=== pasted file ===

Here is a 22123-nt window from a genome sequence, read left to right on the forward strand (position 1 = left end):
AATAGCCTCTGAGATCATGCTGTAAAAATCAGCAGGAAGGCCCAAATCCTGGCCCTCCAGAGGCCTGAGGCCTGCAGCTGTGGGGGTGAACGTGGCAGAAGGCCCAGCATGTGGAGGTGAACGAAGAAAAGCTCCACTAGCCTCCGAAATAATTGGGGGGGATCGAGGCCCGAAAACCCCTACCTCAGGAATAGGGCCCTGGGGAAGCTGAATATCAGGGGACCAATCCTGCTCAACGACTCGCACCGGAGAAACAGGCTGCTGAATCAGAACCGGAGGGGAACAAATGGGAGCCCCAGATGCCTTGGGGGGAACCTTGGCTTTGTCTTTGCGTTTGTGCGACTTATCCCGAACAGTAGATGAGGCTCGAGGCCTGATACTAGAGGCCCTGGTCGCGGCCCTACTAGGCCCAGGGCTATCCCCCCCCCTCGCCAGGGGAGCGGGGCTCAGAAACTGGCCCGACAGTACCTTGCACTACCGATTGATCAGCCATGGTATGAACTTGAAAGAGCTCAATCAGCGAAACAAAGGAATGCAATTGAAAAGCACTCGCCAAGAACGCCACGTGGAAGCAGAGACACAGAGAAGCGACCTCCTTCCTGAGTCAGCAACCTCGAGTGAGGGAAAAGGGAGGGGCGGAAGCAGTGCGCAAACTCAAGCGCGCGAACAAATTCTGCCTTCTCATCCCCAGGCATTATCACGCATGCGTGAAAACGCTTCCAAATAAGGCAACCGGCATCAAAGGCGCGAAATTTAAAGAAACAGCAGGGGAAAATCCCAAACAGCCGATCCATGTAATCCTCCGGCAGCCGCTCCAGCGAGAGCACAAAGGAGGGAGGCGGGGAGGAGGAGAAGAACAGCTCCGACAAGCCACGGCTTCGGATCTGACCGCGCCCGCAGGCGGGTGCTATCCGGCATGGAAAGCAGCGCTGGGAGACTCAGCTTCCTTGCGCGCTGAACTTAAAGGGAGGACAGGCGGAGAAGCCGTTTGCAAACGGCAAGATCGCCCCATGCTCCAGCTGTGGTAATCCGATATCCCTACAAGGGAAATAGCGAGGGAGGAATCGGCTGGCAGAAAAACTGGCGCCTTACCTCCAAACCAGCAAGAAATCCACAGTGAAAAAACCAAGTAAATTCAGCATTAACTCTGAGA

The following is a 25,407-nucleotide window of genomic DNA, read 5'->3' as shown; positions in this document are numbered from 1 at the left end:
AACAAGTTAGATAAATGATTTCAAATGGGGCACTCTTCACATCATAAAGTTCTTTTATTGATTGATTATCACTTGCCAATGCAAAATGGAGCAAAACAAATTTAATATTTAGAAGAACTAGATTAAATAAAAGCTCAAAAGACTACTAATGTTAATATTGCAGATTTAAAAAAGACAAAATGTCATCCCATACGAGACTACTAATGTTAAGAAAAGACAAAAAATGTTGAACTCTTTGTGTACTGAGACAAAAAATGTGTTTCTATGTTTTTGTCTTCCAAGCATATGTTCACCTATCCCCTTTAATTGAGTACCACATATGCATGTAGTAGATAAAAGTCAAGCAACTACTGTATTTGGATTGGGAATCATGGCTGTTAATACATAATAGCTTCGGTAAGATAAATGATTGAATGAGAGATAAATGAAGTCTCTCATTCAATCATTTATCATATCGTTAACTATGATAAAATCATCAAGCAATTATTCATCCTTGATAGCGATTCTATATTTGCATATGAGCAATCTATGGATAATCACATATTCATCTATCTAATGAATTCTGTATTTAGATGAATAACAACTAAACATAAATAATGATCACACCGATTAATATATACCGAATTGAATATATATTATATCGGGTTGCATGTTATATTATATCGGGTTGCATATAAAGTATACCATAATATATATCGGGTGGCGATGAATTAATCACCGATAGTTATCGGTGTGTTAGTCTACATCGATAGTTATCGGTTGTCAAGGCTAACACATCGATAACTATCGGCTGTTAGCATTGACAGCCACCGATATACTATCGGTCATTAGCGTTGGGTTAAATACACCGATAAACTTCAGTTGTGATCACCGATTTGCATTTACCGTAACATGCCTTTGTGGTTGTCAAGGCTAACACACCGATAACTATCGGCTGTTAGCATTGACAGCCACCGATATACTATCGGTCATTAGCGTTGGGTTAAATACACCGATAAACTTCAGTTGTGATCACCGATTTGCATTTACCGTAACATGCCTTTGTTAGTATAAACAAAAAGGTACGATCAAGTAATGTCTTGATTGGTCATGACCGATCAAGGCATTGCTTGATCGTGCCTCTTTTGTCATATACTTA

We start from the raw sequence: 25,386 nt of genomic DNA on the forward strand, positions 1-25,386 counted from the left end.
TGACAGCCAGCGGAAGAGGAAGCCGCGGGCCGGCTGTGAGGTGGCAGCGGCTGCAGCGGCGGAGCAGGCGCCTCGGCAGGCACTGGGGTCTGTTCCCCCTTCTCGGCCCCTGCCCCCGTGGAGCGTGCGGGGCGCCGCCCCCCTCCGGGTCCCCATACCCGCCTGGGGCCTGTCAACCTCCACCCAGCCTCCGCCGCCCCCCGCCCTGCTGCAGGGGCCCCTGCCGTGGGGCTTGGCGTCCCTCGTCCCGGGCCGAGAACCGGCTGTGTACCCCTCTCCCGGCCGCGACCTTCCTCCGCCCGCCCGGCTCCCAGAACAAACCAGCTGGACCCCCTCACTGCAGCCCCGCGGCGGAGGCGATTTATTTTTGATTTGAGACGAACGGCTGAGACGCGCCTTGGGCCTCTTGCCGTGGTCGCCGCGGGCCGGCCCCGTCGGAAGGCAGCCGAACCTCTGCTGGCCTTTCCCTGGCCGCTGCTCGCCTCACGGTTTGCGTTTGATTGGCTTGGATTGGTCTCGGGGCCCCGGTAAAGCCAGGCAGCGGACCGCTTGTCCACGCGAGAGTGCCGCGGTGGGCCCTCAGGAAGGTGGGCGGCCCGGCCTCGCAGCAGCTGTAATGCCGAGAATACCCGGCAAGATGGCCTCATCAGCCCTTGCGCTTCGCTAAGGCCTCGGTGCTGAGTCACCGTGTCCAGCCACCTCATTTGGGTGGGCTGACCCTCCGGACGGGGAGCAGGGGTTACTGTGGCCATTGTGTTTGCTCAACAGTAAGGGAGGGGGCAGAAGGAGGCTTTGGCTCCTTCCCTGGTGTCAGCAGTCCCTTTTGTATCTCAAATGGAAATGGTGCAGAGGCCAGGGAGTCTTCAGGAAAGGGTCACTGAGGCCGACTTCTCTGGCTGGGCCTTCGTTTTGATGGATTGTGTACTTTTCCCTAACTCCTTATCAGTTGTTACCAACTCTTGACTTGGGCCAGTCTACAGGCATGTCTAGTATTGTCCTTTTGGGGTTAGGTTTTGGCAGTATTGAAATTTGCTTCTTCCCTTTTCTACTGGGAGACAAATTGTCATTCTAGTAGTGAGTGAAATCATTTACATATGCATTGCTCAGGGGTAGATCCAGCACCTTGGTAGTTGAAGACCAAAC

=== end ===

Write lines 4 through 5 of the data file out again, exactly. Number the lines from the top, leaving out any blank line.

AACAAGTTAGATAAATGATTTCAAATGGGGCACTCTTCACATCATAAAGTTCTTTTATTGATTGATTATCACTTGCCAATGCAAAATGGAGCAAAACAAATTTAATATTTAGAAGAACTAGATTAAATAAAAGCTCAAAAGACTACTAATGTTAATATTGCAGATTTAAAAAAGACAAAATGTCATCCCATACGAGACTACTAATGTTAAGAAAAGACAAAAAATGTTGAACTCTTTGTGTACTGAGACAAAAAATGTGTTTCTATGTTTTTGTCTTCCAAGCATATGTTCACCTATCCCCTTTAATTGAGTACCACATATGCATGTAGTAGATAAAAGTCAAGCAACTACTGTATTTGGATTGGGAATCATGGCTGTTAATACATAATAGCTTCGGTAAGATAAATGATTGAATGAGAGATAAATGAAGTCTCTCATTCAATCATTTATCATATCGTTAACTATGATAAAATCATCAAGCAATTATTCATCCTTGATAGCGATTCTATATTTGCATATGAGCAATCTATGGATAATCACATATTCATCTATCTAATGAATTCTGTATTTAGATGAATAACAACTAAACATAAATAATGATCACACCGATTAATATATACCGAATTGAATATATATTATATCGGGTTGCATGTTATATTATATCGGGTTGCATATAAAGTATACCATAATATATATCGGGTGGCGATGAATTAATCACCGATAGTTATCGGTGTGTTAGTCTACATCGATAGTTATCGGTTGTCAAGGCTAACACATCGATAACTATCGGCTGTTAGCATTGACAGCCACCGATATACTATCGGTCATTAGCGTTGGGTTAAATACACCGATAAACTTCAGTTGTGATCACCGATTTGCATTTACCGTAACATGCCTTTGTGGTTGTCAAGGCTAACACACCGATAACTATCGGCTGTTAGCATTGACAGCCACCGATATACTATCGGTCATTAGCGTTGGGTTAAATACACCGATAAACTTCAGTTGTGATCACCGATTTGCATTTACCGTAACATGCCTTTGTTAGTATAAACAAAAAGGTACGATCAAGTAATGTCTTGATTGGTCATGACCGATCAAGGCATTGCTTGATCGTGCCTCTTTTGTCATATACTTA

We start from the raw sequence: 25,386 nt of genomic DNA on the forward strand, positions 1-25,386 counted from the left end.